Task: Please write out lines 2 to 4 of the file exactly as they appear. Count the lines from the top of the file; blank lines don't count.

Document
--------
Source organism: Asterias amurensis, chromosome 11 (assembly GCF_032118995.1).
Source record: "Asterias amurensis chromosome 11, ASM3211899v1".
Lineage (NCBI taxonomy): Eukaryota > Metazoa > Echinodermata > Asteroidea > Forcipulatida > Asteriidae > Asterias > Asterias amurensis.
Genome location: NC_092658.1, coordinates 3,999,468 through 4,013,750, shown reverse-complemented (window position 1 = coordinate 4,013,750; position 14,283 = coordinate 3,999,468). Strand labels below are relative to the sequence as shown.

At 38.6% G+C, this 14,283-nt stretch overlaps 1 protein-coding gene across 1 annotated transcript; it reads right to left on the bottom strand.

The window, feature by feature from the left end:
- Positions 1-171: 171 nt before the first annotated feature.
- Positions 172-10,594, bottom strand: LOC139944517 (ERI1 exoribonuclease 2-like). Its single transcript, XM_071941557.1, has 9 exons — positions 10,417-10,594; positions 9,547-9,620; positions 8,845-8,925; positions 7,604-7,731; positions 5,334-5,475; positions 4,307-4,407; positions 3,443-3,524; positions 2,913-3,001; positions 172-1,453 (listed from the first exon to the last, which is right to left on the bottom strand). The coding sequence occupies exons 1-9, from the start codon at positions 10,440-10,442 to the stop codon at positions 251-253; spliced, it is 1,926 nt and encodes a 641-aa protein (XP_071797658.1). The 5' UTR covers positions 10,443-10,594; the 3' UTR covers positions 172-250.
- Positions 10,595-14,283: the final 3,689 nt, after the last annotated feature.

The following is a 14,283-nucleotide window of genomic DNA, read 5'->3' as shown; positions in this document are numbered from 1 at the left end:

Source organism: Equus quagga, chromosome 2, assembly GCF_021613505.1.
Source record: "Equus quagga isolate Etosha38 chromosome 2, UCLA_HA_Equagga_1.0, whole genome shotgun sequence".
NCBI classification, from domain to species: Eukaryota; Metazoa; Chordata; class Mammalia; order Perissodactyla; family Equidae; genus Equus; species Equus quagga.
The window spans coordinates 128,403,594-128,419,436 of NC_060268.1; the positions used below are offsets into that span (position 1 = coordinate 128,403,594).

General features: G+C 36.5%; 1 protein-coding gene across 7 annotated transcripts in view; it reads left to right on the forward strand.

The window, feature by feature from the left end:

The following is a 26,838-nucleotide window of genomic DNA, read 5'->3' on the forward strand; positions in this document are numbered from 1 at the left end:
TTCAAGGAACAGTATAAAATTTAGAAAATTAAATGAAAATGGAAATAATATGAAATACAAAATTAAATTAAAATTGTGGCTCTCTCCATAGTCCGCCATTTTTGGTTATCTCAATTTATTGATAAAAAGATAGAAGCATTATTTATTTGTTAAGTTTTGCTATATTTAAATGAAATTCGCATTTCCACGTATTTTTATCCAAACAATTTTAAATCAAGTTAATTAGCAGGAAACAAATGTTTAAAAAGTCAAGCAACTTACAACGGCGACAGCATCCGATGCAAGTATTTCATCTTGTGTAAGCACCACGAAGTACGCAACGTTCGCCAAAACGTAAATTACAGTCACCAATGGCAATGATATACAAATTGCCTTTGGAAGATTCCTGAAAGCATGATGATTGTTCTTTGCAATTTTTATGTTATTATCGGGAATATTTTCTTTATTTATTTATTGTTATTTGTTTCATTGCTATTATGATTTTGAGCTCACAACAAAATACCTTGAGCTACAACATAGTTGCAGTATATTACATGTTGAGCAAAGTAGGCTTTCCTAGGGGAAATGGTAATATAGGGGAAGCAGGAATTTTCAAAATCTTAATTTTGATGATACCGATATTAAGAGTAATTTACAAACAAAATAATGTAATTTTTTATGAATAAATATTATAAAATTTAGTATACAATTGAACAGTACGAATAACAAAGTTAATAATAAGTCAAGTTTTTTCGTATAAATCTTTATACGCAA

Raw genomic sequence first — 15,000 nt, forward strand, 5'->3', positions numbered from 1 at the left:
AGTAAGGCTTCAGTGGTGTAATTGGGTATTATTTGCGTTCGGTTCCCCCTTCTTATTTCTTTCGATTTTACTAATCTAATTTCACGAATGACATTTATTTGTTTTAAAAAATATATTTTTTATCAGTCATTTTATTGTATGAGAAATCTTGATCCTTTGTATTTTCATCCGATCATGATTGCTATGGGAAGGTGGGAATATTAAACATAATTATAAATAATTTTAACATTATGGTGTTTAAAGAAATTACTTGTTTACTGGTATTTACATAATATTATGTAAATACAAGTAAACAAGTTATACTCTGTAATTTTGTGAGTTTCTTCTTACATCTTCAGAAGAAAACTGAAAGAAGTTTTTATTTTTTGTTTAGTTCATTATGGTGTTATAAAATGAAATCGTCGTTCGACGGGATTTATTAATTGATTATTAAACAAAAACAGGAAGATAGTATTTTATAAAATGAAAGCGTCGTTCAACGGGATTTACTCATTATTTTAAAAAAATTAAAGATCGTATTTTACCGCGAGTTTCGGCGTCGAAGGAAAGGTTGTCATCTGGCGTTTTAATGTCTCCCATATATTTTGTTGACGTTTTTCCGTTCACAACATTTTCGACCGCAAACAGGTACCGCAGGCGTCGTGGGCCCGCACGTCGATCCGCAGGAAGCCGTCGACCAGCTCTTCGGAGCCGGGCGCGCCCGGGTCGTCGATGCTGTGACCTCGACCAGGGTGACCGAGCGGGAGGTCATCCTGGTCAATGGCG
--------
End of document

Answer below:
Source record: "Asterias amurensis chromosome 11, ASM3211899v1".
Lineage (NCBI taxonomy): Eukaryota > Metazoa > Echinodermata > Asteroidea > Forcipulatida > Asteriidae > Asterias > Asterias amurensis.
Genome location: NC_092658.1, coordinates 3,999,468 through 4,013,750, shown reverse-complemented (window position 1 = coordinate 4,013,750; position 14,283 = coordinate 3,999,468). Strand labels below are relative to the sequence as shown.